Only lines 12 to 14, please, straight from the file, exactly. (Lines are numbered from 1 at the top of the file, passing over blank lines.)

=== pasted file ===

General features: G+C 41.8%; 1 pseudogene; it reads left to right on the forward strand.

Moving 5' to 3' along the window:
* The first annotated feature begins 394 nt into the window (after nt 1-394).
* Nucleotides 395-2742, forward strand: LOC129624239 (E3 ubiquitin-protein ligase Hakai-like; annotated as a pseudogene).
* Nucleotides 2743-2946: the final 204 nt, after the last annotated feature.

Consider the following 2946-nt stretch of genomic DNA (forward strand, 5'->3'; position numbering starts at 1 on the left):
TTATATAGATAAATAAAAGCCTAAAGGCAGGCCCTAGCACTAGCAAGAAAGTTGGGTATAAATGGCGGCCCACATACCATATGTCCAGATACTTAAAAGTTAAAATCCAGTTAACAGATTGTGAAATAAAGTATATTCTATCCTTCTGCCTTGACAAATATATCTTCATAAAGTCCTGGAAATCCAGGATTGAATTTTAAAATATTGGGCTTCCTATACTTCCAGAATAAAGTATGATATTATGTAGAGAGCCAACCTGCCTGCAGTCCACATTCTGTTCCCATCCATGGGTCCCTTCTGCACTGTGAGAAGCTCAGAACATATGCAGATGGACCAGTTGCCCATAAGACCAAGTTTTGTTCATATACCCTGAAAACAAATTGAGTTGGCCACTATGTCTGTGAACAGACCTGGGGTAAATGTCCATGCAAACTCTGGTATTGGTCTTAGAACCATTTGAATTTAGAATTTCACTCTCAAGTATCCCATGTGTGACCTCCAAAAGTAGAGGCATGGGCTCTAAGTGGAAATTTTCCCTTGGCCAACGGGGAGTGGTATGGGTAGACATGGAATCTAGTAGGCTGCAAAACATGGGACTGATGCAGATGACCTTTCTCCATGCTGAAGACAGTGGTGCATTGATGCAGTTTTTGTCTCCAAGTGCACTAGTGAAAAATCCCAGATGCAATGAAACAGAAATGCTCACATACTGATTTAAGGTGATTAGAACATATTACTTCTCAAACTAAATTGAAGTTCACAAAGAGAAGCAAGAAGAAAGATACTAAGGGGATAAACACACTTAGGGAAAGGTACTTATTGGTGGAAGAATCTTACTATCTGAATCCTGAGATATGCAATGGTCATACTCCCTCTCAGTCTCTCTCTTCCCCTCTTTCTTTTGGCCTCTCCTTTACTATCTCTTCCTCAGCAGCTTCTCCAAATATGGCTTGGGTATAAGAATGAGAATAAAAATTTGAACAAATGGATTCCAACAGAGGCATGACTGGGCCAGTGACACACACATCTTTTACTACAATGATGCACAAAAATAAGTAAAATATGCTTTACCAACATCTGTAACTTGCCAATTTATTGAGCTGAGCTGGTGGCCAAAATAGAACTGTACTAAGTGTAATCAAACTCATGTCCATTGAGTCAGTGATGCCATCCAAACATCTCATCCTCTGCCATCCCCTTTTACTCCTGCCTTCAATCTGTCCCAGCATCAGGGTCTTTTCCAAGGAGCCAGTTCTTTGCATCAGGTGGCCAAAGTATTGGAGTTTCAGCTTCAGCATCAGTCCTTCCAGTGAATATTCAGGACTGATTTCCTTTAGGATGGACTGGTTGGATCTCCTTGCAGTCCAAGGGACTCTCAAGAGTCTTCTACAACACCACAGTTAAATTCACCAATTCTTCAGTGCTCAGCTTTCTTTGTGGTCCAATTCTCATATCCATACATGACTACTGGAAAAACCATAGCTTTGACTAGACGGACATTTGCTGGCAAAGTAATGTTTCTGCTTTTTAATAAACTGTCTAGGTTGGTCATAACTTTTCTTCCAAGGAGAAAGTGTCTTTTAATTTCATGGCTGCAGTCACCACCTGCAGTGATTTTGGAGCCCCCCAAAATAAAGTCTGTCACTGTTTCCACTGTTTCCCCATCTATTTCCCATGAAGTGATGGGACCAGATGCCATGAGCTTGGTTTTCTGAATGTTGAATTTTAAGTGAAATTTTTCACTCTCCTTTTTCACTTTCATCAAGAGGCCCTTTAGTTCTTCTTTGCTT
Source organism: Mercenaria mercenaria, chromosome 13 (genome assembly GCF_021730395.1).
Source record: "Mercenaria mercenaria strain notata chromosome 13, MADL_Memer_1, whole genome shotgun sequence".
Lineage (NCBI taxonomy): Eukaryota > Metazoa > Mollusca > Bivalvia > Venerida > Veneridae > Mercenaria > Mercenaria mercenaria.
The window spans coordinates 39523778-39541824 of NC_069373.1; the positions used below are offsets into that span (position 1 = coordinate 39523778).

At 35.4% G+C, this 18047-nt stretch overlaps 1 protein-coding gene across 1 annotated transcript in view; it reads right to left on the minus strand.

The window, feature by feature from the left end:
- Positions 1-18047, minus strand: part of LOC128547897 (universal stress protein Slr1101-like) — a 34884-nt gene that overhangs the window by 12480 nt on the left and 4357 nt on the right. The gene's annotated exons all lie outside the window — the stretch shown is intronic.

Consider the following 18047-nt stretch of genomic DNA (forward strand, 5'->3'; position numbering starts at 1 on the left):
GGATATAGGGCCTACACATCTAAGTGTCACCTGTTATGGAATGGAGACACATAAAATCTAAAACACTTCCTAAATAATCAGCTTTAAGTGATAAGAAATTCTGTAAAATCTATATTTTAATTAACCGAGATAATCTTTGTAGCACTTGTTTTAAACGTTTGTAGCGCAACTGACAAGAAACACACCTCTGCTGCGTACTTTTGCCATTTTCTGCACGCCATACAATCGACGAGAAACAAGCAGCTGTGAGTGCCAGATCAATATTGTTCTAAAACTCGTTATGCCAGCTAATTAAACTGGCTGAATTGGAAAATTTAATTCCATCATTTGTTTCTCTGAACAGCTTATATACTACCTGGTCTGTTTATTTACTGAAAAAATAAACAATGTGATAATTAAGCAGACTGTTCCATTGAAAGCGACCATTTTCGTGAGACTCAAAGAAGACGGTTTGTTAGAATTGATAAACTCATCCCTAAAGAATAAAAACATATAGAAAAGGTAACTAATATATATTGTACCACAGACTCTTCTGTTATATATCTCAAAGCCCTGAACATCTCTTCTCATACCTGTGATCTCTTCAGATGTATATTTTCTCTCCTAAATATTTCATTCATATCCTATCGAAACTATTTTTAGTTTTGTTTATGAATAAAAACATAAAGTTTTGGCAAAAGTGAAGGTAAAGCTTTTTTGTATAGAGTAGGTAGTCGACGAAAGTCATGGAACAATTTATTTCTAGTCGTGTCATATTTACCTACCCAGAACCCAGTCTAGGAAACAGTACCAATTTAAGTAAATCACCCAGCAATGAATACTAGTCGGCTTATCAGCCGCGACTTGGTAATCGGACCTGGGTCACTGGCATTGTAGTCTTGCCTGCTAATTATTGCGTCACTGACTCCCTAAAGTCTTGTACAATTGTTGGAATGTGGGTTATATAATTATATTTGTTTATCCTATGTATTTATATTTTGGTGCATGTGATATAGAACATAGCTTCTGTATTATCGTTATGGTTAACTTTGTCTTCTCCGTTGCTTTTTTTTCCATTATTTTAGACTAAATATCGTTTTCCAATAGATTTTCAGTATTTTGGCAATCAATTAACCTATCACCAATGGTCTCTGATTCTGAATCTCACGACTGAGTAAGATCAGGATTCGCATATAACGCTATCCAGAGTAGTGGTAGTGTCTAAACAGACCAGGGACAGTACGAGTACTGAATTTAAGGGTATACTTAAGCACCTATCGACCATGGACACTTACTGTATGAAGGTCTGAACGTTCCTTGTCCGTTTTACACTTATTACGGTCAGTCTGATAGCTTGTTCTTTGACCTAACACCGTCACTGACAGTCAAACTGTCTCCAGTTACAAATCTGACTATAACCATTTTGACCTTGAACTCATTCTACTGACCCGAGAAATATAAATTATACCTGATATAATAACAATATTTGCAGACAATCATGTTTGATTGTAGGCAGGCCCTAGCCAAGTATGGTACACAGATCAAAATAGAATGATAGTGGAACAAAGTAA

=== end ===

At 35.4% G+C, this 18047-nt stretch overlaps 1 protein-coding gene across 1 annotated transcript in view; it reads right to left on the minus strand.

The window, feature by feature from the left end:
- Positions 1-18047, minus strand: part of LOC128547897 (universal stress protein Slr1101-like) — a 34884-nt gene that overhangs the window by 12480 nt on the left and 4357 nt on the right. The gene's annotated exons all lie outside the window — the stretch shown is intronic.